DALLAS — Fire crews were mopping up Wednesday evening after a chain of explosions at a welding gas plant sent flaming debris raining onto highways and buildings, snarling traffic in America’s ninth-biggest city. At least three people were injured, hospital officials said.
Authorities told NBC News that the fire started when a small acetylene gas tank exploded on a truck at the Southwest Industrial Gases Inc. facility south of downtown, which sells gas cylinders used in the welding industry. The fire spread to dozens of other tanks, which began exploding in sequence.
Witnesses reported hearing as many as 40 explosions.
“It started real small at first. There was a couple of big booms, and once that started, you know, flames started going everywhere — debris was going all over the freeway with fire attached to it,” Trystan Bright, a witness, told NBC affiliate KXAS-TV.
“It was kind of scary,” Bright said. “Everybody started trying to put their cars in reverse. A couple of wrecks almost occurred.”
Debris rains over hundreds of yards
The three-alarm fire sent flames shooting 100 feet into the air, leading authorities to set up a one-mile evacuation zone around the facility.
At least one canister struck Reunion Arena, former home of the Dallas Mavericks basketball team, more than a quarter-mile away. Another struck the Hyatt Regency Hotel a half-mile north.
Two of the area’s busiest highways, Interstates 30 and 35, were closed in all directions, as was Industrial Boulevard, a major commercial throughway. By late afternoon, police were still checking bridges for damage and cleaning debris from the closed roadways.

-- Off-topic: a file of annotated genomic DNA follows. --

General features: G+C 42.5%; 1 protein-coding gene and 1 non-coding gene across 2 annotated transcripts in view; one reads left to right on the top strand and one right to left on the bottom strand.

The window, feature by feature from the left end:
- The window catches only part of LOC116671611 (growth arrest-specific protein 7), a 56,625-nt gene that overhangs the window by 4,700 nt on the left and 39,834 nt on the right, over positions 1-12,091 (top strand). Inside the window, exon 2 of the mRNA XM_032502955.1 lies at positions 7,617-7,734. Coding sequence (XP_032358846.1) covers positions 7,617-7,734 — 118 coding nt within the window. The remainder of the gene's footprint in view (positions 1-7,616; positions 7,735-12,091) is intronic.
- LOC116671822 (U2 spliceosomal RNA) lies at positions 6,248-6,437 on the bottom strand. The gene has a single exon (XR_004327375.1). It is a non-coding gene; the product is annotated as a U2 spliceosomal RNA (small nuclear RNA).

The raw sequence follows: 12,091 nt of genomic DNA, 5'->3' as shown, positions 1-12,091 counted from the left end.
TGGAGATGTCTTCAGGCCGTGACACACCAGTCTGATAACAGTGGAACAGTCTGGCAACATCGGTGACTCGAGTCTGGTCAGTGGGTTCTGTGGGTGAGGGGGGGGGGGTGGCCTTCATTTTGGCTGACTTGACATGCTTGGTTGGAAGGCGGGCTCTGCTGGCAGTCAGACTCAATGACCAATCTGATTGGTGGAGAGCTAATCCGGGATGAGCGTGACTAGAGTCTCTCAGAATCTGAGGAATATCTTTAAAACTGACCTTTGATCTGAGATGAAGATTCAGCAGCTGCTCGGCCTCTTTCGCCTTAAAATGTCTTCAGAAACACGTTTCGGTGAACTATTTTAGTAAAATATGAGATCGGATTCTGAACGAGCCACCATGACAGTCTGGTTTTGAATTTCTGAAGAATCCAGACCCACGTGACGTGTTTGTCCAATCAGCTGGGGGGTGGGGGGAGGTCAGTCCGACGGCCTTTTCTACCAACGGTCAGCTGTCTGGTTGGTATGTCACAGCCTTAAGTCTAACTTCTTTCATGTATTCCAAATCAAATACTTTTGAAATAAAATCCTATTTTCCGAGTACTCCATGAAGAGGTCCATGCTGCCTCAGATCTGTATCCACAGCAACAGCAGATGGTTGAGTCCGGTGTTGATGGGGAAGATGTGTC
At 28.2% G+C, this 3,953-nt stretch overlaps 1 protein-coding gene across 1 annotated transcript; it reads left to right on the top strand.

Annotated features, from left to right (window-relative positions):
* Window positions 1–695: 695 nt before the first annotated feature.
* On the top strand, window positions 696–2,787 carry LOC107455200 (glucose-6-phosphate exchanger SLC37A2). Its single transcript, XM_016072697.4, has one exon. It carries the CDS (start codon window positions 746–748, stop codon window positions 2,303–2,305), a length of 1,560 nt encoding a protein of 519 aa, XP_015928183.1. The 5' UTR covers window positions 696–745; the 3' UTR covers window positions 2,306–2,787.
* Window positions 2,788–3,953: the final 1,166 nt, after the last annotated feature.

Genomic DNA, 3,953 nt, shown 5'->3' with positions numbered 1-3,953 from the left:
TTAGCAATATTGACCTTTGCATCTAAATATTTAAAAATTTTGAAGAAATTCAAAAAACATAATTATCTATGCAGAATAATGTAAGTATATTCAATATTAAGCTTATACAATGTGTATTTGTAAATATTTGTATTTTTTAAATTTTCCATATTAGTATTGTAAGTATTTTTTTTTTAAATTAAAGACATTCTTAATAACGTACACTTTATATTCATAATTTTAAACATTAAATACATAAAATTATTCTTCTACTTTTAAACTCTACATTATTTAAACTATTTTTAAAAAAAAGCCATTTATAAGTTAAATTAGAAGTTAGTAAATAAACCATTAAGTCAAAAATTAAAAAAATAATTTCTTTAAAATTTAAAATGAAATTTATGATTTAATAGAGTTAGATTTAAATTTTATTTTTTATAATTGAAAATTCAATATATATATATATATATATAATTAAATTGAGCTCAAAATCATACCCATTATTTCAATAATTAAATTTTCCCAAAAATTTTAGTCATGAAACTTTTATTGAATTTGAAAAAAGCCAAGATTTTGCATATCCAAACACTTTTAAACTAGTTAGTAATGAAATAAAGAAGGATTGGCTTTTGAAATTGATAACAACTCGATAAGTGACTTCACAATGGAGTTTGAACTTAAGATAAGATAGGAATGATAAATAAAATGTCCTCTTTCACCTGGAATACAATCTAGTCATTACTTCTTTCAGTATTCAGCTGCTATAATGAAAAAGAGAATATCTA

City officials said it remained undetermined when the roads would be reopened, and commuters were being rerouted as far as 30 miles out of their way.
The electric utility Oncor cut off power to Union Station, the hub for the city’s rail service, for most of the morning. The region’s DART commuter rail service resumed partial service shortly before noon, but a major line through the area remained closed Wednesday evening, and bus service was being rerouted with significant delays downtown.
Federal investigators were on the scene, but there was no sign that terrorism was involved, Dallas Fire Chief Eddie Burns said, adding that “pigtail” connectors apparently malfunctioned and caused cylinders to heat up and catch fire.
“It’s an accident, and that’s all it is,” he said.
Environmental officials said Southwest Industrial Gases was not known to have been disciplined for any code violations since it opened in 1990. But Environmental Protection Agency records reviewed by MSNBC.com showed that the company was fined $27,500 for undisclosed violations of the federal Clean Water Act on April 5.
Two men seriously burned
Two men were taken to Parkland Hospital with serious burns to their faces, chests and arms, the hospital told KXAS. The men, identified as Daniel McMurry, 56, the shop’s co-owner and floor manager, and Randal Bibb, 50, were alert and talking to doctors.
The driver of a delivery truck injured his back when he jumped out of his truck and was taken to Methodist Dallas Medical Center. He was treated and released.
No one else was believed to be missing.
Fire officials had little choice but to let the fire burn most of itself out before moving in because of the danger from flames and debris. Burns said the area was littered with canisters of medical gases, acetylene, propane and hydrogen.
“It’s very dangerous,” he said.
Dallas County’s jail and criminal courts building is at the edge of the evacuation zone, but operations continued uninterrupted, Deputy Police Chief Vince Golbeck said. The Society for the Prevention of Cruelty to Animals of Texas is also near the scene; animals were moved to a safer location in the building, an SPCA spokeswoman told KXAS.
NBC’s Charles Hadlock reported from Dallas. MSNBC.com’s Alex Johnson contributed to this report.